Two or three other rescuers and Hall, who had been a climbing ranger for four years, worked their way to the group. It’s not clear if the injured climbers extracted themselves from the crevasse or if the rangers did, but by midafternoon it was obvious the injured climbers would need assistance getting down.
“The rangers could tell in the field that in addition to bumps, bruises and contusions, that there was the clear possibility of broken bones and minor head injuries,” Bacher said. A Chinook was on scene, but the weather was worsening.
“They were dealing with some very challenging conditions,” Bacher said. “A storm front was coming in. There were 30- to 40 mile-per-hour winds. The conditions were really icy, and it’s a steep part of the mountain.”
After the first victim was hauled up, the rangers tried using a line to help stabilize the litter. That’s when Hall fell.
Bacher said it’s too soon to know what happened — whether Hall was knocked off balance by the wind, the litter or the tagline, whether it was rotor wash from chopper blades, or if he simply lost his balance. He wore crampons and had his ice ax with him, but was unable to self-arrest and stop his fall.
Rangers got to him quickly, but could not revive him. A second chopper was called and the rangers returned their focus to the rescue.
Three of the climbers — Smith, of Waco, Texas, his niece Noelle Smith, and Ross VanDyke — were airlifted off the mountain by 9 p.m. and taken to Madigan Hospital, but deteriorating weather conditions prevented a rescue of the fourth victim.
Rangers spent the night on the mountain with that climber, Stacy Wren, who on Friday descended in near white-out conditions at times before reaching the bottom.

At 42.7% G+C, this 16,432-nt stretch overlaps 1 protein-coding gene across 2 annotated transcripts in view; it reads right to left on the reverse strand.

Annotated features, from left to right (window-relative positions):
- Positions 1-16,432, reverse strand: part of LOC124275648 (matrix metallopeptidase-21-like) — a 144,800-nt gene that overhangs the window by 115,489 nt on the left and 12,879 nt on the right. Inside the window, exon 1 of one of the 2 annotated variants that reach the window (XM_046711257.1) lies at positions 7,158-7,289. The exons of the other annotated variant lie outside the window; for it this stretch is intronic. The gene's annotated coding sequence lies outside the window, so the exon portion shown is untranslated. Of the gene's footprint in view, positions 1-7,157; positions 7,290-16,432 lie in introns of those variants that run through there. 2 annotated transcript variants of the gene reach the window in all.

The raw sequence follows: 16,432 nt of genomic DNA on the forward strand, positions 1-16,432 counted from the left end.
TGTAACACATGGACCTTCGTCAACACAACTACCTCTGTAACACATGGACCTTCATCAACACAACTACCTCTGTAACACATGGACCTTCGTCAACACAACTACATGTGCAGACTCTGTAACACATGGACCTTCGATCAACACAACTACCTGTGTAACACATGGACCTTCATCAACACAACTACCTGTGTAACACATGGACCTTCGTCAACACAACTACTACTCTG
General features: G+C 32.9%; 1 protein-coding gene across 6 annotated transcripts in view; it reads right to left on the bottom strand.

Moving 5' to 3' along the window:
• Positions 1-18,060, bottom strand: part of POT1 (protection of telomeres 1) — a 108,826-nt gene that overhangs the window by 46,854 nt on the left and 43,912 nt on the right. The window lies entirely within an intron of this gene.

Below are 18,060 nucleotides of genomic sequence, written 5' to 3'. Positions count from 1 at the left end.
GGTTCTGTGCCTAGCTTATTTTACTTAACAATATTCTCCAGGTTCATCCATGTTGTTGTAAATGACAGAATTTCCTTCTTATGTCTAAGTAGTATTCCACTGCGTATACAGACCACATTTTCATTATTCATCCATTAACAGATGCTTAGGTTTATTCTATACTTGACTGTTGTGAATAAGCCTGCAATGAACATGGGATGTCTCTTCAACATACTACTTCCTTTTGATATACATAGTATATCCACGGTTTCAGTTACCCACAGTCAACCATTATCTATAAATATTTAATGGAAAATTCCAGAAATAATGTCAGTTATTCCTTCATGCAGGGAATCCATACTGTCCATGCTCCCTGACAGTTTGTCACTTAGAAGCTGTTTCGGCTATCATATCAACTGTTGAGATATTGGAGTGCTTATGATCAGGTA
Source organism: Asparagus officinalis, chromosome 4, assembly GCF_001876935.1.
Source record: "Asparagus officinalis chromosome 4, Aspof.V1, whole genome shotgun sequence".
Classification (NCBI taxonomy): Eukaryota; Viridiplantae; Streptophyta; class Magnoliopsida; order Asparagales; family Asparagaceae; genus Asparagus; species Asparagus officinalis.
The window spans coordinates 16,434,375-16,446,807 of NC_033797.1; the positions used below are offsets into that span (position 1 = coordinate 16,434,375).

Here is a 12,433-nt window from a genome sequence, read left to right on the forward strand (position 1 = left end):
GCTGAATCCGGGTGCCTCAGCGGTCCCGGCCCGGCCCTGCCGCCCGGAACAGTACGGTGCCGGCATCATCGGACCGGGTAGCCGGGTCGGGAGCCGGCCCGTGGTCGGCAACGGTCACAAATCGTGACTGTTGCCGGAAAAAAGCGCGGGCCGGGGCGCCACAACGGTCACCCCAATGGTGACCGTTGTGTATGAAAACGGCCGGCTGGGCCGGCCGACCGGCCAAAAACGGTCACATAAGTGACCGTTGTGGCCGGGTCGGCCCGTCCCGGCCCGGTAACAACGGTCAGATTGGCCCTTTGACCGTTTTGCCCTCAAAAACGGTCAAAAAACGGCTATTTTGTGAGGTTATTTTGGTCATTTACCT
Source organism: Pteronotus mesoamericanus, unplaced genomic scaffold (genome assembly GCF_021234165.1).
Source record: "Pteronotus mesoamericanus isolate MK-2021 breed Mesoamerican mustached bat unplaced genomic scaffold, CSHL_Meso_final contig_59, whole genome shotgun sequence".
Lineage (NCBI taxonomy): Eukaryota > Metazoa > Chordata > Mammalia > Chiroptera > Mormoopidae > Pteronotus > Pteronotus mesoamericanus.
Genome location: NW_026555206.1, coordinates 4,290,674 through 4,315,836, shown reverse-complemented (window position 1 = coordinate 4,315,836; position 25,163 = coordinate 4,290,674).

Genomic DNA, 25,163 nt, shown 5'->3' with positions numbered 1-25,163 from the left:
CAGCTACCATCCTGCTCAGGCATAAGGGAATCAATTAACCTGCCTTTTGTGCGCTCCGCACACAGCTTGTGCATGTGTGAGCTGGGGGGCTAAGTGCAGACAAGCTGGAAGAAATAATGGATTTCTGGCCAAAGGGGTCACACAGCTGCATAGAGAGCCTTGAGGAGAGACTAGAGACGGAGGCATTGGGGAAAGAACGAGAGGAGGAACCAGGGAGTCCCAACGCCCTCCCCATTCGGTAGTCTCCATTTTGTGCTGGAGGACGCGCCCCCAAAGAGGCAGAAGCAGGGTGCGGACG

Grim task awaits
Rangers initiated an attempt to retrieve Hall’s body Friday, but were pinned down by poor visibility.
Hall had grown up in tiny Patten, Maine, 85 miles north of Bangor, in a place where the biggest mountain is 5,000 feet high, “and I can see it from my window,” his father said.
Hall and his older brother, Aaron, grew up outdoors, swimming at a lake near their grandfather’s cabin and skiing in winter. They both lived for a time in the Rockies where Nick sometimes took multiday hikes alone near the Delores River. He scaled Colorado’s famed 14,000-foot peaks with his dog, mountain biked through Utah with his brother and rafted the Colorado River.
But it wasn’t until the two brothers skied together at Crested Butte, Colo., that it dawned on Aaron just how skilled an outdoorsman his brother had become.
“He just sailed down this expert terrain effortlessly, and I realized he and I didn’t belong on the same mountain anymore,” Aaron said.
Aaron said he was about to go running Sunday when Nick called and the two brothers caught up for about half an hour.
“He was saying things were pretty slow so far this year, that there wasn’t much going on,” Aaron said. “But he was having fun.”
Carter Hall said the family wants to come to Washington and meet his son’s friends and get a closer glimpse of the life he led.
“We’re just so tearful thinking about what he was doing,” Carter Hall said. “We want to do something to promote rescue work.”
Associated Press reporter Shannon Dininny in Yakima contributed to this story.